Vanderbilt's 81-67 loss to Monmouth in the second round of the Thanksgiving Classic sent me to the record books. How long has it been since Vanderbilt lost decisively to a team from the lower ranks of Division I? Answer: not since Tennessee Tech (Ohio Valley Conference) beat them 89-76 in the opening home game of the 1989-90 season (Coach Eddie Fogler's first year). The Commodores recovered from that loss, and a later seven-game losing streak, to go 21-14 and win the NIT post-season tournament. But that just shows what is possible and certainly doesn't constitute a prediction. The fact is that the Commodores have rarely lost to teams that don't belong to major conferences. A 66-61 loss to Evansville (Missouri Valley Conference) there in 1996, a mid-major team, is the only defeat suffered to a non-major since the Tennessee Tech disaster.
Why did the Commodores lose to Monmouth? (1) Rahsaan Johnson had a career game; 30 points, 7 assists, and just 3 turnovers. Coach Kevin Stallings said after the game that there are a lot of better point guards in the SEC than Johnson. Well, if there are, I can't think who they might be, although Brett Nelson of Florida (a different type of player) is better known. (2) The two best defending guards for the Commodores are Russell Lakey and Chuck Moore. Lakey played 16 minutes but was ineffective, not yet being fully recovered from his foot injury. Moore, who was also the leading scorer going into the game, played only three minutes. (3) The Pirates hit a hot spell in the second half, at a time when the Dores seemed more intent on trying to get the ball inside than on scoring by whatever means possible, and got command of the game. (4) Vanderbilt was outrebounded 35-30 by a smaller team and seldom got second shots. As usual, Dawid Przybyszewski was the leading rebounder (7), but no one else got more than five (Hundley, Freije, Howard) and Brian Thornton got none.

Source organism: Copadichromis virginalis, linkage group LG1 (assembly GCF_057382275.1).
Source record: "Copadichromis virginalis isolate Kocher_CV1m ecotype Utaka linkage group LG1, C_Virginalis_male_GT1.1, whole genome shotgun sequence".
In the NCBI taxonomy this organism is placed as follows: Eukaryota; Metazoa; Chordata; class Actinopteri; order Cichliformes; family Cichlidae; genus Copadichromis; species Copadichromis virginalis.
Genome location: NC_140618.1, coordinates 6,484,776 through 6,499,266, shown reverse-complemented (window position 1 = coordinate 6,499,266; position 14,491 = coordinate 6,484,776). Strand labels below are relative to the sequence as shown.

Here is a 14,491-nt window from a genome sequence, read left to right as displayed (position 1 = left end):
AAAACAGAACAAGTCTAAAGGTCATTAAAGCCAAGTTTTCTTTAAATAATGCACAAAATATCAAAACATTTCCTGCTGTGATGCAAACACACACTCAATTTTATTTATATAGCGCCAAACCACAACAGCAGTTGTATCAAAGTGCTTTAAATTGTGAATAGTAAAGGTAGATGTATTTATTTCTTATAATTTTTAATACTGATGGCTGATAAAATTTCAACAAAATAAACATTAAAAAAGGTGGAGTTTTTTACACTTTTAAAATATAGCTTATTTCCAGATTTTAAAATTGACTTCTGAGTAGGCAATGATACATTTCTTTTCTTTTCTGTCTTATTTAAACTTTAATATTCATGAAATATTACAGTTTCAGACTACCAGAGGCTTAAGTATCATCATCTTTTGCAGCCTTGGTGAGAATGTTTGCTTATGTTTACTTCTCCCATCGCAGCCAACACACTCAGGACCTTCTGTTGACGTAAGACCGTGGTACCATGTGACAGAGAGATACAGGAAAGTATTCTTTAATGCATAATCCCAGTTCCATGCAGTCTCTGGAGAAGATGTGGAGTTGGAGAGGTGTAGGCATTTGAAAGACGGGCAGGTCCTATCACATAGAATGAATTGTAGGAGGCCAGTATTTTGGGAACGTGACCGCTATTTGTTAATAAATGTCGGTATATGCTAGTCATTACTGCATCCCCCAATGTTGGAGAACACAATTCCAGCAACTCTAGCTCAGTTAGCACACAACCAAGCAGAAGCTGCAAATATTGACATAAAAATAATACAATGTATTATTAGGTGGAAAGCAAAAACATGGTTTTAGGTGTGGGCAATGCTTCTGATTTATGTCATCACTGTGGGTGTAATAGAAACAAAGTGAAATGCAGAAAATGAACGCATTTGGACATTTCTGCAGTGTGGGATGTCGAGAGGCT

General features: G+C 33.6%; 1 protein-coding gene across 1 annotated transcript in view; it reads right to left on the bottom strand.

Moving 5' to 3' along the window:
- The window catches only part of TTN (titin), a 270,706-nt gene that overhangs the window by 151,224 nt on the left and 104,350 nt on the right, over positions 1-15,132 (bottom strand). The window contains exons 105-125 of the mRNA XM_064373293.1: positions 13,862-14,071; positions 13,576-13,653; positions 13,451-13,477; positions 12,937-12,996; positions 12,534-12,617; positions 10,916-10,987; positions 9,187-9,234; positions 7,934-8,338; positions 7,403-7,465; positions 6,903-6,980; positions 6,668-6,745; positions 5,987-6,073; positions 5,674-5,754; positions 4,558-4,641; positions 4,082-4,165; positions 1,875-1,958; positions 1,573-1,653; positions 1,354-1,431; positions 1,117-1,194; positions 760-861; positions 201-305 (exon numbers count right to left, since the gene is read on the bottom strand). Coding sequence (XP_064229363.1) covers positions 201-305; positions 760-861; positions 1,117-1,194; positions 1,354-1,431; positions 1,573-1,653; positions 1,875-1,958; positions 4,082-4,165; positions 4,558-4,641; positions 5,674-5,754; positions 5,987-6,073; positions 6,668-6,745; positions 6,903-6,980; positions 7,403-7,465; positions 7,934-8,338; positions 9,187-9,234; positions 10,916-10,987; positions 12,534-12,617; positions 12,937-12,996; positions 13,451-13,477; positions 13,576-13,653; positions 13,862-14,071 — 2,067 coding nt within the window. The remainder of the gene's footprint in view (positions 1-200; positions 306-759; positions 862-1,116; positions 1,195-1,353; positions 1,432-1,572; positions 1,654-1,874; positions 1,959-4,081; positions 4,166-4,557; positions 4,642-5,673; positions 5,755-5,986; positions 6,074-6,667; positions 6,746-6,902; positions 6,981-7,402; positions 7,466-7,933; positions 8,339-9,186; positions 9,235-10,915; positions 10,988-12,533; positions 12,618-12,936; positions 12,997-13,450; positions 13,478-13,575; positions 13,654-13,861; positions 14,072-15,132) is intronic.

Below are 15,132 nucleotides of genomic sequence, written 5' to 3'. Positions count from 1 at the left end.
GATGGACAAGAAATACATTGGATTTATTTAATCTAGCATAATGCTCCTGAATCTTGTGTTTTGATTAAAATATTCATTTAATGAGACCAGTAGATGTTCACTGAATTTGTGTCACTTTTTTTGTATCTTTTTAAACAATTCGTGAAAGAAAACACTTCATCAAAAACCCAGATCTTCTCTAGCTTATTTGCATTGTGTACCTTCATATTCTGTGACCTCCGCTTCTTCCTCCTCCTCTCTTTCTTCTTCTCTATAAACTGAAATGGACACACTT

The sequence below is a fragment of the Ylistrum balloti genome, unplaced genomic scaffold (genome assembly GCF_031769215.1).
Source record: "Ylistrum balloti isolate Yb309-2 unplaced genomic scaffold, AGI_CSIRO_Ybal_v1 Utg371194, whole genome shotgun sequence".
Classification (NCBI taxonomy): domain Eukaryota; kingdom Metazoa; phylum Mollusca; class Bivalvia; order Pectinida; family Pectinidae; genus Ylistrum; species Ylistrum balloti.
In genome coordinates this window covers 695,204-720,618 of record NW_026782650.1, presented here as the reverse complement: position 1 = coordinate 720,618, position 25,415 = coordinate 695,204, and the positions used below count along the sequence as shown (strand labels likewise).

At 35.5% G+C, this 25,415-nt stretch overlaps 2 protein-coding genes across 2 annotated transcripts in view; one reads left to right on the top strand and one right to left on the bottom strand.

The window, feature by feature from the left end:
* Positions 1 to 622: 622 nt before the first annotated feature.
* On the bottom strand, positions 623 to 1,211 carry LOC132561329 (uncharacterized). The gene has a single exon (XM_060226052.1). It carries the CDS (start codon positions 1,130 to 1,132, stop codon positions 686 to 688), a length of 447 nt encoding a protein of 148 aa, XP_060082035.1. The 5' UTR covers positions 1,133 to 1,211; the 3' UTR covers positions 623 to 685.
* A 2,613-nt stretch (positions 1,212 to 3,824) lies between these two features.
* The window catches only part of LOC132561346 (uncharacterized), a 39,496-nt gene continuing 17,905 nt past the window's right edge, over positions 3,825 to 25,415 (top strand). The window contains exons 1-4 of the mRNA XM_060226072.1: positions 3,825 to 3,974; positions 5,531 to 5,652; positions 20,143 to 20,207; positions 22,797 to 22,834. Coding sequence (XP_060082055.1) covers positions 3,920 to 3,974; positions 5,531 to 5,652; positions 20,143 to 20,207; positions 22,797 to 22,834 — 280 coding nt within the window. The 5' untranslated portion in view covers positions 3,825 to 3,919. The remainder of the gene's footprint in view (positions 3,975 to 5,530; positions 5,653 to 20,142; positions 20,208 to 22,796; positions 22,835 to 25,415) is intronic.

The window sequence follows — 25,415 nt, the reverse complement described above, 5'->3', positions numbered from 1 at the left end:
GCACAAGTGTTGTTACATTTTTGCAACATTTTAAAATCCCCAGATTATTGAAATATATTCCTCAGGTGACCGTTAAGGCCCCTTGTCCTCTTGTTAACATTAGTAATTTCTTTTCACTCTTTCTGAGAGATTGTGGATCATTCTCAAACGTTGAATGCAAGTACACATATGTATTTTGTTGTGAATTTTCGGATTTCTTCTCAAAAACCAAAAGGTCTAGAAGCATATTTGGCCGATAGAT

Now the Commodores must try to bounce back against Tennessee-Chattanooga, a team from down the road that they haven't played since 1960, when Chattanooga was still a private school. At times in the last 20 years, indeed recently under Coach Mac McCarthy, the Mocs (Mocassins) of the Southern Conference, have been a surprisingly strong team. Last year, under Coach Henry Dickerson, they went 17-13 overall (9-7 in conference play), and return three starters. This year, they defeated Tennessee Wesleyan 89-59 in their opener, and Liberty 82-57 in the first round of the Thanksgiving Classic, before losing decisively to Notre Dame 97-84 in the second round.
Clyde McCully, 6'0" senior, returns to play point guard for the Mocs after averaging 8.4 ppg and 4.8 assists last year. McCully is a good team leader and ball handler, but is not known as an outside shooter. 6'3" senior shooting guard Toot Young scored 12.5 ppg as a junior. Neil Ashby, 6'8" slender senior forward, is extremely athletic and a good shotblocker, who started his career at Alabama. His averages last year were 8.6 ppg and 5.3 rebounds. Nick Benson, 6'5" junior, is a transfer from Moberly Junior College who scored 16.2 ppg and grabbed 7.4 rebounds for a very highly ranked team. Dusty Pulliam, 6'8" senior, who scored 8.7 ppg and had 6.9 rebounds last year, completes the starting lineup, and has been characterized as a "blue-collar layer." Chattanooga does not start a true center.
The sixth man is Petie Spaulding, 6'0" junior, who also comes in from Moberly JC, where his figures were 11.6 ppg and 4.8 apg. He scored 24 points in the Liberty game in 31 minutes of action. Rugged Tim Parker, 6'4" junior, will see a lot of action because he is a good three-point shooter (37.4% last year, while averaging 7.7 ppg); he scored 19 points against Notre Dame. Other useful reserves are: Tim Harris, 6'6", another junior transferring from Moberly JC; 6'9" Aaron Morgan, also from Moberly; Michael Townsend, 6'7" senior; and Chris Bishop, 6'6" redshirt freshman.
Chattanooga has pretty good depth, a good mixture of skill and athleticism, and an experienced group of players. On a good night, they are capable enough to extend the Commodores even if the Dores play as well as they did against Hampton. Psychologically, the edge goes to Vanderbilt, coming off a disappointing defeat, whereas Chattanooga may be down a little after playing highly-regarded Notre Dame. Look for Vanderbilt to be much better tonight and win by ten.